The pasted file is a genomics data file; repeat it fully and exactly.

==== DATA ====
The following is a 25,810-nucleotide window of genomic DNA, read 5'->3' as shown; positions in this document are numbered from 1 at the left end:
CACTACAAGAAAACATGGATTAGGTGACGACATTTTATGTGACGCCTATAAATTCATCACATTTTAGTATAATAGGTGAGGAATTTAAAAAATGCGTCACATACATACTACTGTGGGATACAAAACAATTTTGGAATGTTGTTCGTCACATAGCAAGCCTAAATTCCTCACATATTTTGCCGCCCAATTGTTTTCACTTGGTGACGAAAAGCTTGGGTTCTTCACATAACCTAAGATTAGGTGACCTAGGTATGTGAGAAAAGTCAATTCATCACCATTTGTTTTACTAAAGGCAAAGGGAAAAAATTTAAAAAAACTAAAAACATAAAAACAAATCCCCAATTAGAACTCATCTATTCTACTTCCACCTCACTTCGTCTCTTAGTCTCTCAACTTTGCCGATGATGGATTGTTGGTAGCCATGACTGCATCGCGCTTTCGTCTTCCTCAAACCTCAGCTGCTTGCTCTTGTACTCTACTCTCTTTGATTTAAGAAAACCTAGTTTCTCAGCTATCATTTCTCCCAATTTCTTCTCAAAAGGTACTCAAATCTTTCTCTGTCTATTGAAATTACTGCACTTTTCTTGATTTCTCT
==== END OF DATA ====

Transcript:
The following is a 25,810-nucleotide window of genomic DNA, read 5'->3' as shown; positions in this document are numbered from 1 at the left end:
CACTACAAGAAAACATGGATTAGGTGACGACATTTTATGTGACGCCTATAAATTCATCACATTTTAGTATAATAGGTGAGGAATTTAAAAAATGCGTCACATACATACTACTGTGGGATACAAAACAATTTTGGAATGTTGTTCGTCACATAGCAAGCCTAAATTCCTCACATATTTTGCCGCCCAATTGTTTTCACTTGGTGACGAAAAGCTTGGGTTCTTCACATAACCTAAGATTAGGTGACCTAGGTATGTGAGAAAAGTCAATTCATCACCATTTGTTTTACTAAAGGCAAAGGGAAAAAATTTAAAAAAACTAAAAACATAAAAACAAATCCCCAATTAGAACTCATCTATTCTACTTCCACCTCACTTCGTCTCTTAGTCTCTCAACTTTGCCGATGATGGATTGTTGGTAGCCATGACTGCATCGCGCTTTCGTCTTCCTCAAACCTCAGCTGCTTGCTCTTGTACTCTACTCTCTTTGATTTAAGAAAACCTAGTTTCTCAGCTATCATTTCTCCCAATTTCTTCTCAAAAGGTACTCAAATCTTTCTCTGTCTATTGAAATTACTGCACTTTTCTTGATTTCTCT